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Is every single body in the world intended to be within the so-called healthy BMI range?



  • Mycophilia
    Mycophilia Posts: 1,225 Member
    Mycophilia wrote: »
    18% is HUGE!
    A 180 pound person - 18% is 147.6 pounds, add 18% instead and that's 212.4!
    So an 18% variation one way or the other from 180 is a range of 64.8 pounds! That's a 5th grader!

    Except people aren't either 100% skeletal muscle or 100% fat tissue. Take a 100kg person at 20% bodyfat and replace half of the fat with muscle and that person will weigh 101.8kg.

    LMAO your 220 pound hypothetical person with only 20% body fat is about 7 feet tall (or more!)

    To better illustrate the math and my point.
  • distinctlybeautiful
    distinctlybeautiful Posts: 1,041 Member
    Ok maybe BMI wasn’t the best way to frame it. What I’m hearing though is that y’all generally believe there is an ideal body weight / body size / body fat percentage range that people should be in? And that being outside that range indicates less-than-optimal health? And that people should strive to be close to or within this range?
  • Huskeryogi
    Huskeryogi Posts: 578 Member
    For about 4 months I was in the healthy BMI range and I didn’t like how my body looked. My BP, Cholesterol, etc have always been fine so as long as my waist to hip ratio is under .86 I don’t worry because that’s shown to be a better indicator anyway.
  • jamesakrobinson
    jamesakrobinson Posts: 2,149 Member
    Total drivel - apparently I'm clinically obese!!

    LOL You should probably try lifting some weights and see if that helps. :D
  • stevencloser
    stevencloser Posts: 8,911 Member
    Hell no! If you are lean and lift it's easy to be "overweight" even at a sub 10% body fat.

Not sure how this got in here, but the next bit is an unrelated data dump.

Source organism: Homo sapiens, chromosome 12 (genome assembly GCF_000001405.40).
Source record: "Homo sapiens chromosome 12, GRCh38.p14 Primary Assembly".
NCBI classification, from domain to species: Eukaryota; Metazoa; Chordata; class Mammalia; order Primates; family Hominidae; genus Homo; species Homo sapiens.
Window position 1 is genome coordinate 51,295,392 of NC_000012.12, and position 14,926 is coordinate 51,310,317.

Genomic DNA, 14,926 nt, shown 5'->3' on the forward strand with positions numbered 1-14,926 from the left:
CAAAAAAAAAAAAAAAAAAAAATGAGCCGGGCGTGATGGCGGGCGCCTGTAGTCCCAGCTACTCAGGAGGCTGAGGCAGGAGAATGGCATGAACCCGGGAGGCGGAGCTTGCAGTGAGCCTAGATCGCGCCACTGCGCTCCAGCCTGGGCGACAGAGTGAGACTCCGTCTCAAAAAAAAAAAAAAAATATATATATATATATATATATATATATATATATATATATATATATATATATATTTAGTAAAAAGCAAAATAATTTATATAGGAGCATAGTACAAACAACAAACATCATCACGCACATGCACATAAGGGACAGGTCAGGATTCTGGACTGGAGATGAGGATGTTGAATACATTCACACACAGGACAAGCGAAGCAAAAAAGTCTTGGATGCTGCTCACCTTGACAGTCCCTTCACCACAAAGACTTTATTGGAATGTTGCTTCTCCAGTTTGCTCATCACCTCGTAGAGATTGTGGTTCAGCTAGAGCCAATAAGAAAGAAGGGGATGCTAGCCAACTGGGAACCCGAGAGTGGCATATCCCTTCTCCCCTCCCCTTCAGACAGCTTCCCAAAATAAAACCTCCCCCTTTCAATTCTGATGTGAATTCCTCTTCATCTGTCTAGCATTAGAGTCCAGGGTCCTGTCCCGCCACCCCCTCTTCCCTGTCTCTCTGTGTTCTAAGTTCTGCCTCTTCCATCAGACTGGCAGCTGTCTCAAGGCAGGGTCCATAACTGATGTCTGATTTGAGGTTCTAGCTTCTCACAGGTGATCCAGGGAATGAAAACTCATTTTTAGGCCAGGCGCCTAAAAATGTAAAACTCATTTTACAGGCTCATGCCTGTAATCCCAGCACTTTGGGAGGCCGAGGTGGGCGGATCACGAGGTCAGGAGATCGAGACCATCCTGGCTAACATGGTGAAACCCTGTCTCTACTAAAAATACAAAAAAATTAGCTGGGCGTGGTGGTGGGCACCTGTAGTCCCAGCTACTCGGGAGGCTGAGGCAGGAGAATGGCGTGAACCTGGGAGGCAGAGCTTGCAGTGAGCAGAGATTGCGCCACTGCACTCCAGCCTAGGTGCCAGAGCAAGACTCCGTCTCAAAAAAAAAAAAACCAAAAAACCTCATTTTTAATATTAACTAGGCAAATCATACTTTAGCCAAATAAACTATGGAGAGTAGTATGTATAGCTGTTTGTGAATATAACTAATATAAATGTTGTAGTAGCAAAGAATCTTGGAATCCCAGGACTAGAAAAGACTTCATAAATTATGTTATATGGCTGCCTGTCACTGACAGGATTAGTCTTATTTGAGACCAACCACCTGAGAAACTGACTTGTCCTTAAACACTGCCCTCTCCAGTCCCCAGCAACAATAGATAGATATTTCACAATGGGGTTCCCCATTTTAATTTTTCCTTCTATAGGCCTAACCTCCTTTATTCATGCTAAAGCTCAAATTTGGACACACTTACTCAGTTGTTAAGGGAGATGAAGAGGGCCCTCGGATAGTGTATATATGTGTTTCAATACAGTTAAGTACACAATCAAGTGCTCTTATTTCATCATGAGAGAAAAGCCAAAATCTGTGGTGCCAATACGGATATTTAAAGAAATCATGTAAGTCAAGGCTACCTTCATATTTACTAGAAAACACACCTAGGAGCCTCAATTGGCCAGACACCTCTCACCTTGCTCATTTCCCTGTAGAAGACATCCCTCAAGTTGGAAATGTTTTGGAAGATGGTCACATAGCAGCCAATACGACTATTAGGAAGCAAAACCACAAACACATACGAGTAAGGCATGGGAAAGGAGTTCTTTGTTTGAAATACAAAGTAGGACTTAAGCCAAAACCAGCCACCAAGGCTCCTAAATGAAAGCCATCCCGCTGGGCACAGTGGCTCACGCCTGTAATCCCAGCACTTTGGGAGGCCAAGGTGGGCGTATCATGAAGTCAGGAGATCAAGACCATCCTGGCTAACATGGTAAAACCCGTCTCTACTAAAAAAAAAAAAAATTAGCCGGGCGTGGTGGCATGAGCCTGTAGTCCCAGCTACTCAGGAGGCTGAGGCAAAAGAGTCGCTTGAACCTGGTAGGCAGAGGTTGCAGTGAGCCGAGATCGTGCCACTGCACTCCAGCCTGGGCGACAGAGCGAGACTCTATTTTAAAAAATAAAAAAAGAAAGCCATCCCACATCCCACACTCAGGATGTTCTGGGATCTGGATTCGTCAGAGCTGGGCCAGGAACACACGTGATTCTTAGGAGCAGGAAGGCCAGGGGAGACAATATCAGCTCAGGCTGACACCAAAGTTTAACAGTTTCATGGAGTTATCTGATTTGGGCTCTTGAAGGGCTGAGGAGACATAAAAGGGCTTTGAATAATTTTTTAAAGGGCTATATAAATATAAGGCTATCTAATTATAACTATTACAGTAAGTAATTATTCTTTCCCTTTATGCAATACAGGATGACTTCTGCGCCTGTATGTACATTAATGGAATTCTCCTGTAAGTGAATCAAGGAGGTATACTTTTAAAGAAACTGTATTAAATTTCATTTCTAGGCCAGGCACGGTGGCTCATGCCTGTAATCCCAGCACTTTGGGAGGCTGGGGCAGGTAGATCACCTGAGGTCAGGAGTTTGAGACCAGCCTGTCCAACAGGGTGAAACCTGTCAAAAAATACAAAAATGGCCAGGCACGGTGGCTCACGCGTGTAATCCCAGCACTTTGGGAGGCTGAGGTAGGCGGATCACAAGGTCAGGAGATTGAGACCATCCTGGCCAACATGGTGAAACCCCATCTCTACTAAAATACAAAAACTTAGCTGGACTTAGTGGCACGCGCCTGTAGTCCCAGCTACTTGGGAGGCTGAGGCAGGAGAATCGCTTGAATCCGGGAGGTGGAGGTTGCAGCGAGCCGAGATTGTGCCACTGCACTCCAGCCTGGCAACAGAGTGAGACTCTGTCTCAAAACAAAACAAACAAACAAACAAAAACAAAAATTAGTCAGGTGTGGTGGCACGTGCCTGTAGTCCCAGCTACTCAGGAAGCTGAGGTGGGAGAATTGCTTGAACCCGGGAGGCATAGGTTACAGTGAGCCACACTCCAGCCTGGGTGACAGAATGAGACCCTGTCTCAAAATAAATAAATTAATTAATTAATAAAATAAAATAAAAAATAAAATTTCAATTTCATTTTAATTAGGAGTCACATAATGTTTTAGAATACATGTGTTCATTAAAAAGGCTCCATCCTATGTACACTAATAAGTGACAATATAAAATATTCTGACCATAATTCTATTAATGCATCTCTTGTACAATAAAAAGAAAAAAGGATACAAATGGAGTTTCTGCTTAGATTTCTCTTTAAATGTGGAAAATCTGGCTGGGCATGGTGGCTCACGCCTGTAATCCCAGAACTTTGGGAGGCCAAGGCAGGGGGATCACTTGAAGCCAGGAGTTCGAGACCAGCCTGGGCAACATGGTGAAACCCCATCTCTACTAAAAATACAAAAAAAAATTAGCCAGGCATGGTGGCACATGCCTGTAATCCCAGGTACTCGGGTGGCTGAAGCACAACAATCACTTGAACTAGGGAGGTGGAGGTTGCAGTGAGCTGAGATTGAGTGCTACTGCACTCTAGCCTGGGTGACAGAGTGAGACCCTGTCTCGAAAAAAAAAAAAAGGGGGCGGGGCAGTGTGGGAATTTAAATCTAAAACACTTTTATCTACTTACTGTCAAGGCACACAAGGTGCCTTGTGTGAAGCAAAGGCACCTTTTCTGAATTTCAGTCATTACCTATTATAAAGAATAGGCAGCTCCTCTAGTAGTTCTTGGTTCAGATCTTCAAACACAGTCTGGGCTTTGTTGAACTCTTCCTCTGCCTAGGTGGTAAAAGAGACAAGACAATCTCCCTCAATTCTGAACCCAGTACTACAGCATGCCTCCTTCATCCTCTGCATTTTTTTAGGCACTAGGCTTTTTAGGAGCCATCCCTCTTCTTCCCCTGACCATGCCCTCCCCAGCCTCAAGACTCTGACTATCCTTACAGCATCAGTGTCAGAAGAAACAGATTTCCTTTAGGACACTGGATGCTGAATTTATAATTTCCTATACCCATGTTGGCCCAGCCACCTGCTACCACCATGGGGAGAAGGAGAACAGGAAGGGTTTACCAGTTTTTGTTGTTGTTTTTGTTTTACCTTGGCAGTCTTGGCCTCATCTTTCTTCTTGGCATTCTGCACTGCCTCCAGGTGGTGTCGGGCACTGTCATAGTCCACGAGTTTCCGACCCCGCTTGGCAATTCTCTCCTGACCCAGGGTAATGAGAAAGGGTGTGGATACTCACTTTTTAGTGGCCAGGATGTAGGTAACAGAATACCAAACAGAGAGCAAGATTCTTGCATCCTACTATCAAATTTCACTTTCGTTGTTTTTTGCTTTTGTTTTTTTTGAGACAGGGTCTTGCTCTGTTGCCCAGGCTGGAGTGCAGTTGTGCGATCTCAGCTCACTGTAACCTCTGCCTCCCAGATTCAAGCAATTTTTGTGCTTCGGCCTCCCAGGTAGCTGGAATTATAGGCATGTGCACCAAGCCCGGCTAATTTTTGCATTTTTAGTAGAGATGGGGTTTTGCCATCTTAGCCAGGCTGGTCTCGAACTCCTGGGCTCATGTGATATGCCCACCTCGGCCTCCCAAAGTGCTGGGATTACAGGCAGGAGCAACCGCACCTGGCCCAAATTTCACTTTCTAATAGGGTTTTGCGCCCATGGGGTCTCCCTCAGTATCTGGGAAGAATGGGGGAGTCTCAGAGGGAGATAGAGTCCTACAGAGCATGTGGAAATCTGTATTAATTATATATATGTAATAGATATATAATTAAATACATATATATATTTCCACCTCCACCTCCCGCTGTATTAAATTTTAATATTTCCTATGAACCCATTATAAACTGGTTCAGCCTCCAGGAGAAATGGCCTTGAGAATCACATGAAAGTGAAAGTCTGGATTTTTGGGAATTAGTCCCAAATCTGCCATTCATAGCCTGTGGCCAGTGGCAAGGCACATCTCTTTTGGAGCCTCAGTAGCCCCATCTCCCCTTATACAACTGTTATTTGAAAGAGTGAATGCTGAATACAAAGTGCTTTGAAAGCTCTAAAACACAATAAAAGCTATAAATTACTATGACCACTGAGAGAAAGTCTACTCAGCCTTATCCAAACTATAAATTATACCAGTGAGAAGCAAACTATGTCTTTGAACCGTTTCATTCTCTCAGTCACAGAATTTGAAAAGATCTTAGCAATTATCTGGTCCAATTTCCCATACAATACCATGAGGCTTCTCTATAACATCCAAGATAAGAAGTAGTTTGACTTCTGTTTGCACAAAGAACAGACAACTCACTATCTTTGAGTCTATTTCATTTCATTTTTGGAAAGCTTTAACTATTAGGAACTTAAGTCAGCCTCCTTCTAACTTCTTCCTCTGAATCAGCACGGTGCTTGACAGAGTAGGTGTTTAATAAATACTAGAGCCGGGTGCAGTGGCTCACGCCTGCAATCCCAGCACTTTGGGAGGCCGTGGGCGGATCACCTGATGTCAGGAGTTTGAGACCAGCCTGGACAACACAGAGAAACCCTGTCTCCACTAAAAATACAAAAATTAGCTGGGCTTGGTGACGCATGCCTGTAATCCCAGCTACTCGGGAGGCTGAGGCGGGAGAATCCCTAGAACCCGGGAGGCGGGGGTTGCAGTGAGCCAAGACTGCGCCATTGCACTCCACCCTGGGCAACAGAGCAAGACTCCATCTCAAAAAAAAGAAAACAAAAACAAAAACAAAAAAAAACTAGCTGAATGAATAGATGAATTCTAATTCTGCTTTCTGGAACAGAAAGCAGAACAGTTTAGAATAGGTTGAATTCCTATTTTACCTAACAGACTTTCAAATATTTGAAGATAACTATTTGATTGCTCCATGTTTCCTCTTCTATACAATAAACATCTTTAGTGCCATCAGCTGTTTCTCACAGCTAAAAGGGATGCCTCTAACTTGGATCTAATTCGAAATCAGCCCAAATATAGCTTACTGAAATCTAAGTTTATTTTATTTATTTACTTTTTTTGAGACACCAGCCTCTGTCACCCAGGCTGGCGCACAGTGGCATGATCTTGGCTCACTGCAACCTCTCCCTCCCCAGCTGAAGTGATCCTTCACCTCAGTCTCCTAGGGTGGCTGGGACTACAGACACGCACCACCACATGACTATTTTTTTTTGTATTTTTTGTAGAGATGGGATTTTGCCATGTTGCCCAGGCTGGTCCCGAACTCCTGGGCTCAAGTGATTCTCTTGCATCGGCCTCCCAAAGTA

"Easy" is a bit exaggerated when even most world-class elite athletes are at most slightly into overweight.

    I beg to differ. My BMI floats around 26 to 27 (and even higher in the winter) but my body fat is under 9% (can get close to 10% by mid January) That is classified as "overweight" and I am just a gym rat in my 50s, certainly not any kind of elite athlete or anywhere near in my peak condition. (good for an older guy, but nothing like what's achievable in your prime)
    Lifting and paying more attention your macros than just your total caloric intake WILL skew your body composition towards lean mass, which is much more dense than fat. (this is the biggest thing the CICO cult leaves out of their holy equation)

    Denseness of muscle has zilch to do with CICO. And it's only 10%.
  • jamesakrobinson
    jamesakrobinson Posts: 2,149 Member
    edited October 2017
    Not sure how short you are but last time I calculated (May) my FFMI was 22.x, my BMI was 26.x, and my body fat (Dexa) was 8.x... I'm 5'11" if my body fat went up to 9.x (and I am probably there and on my way up as autumn sets in) my FFMI would go down and my BMI up.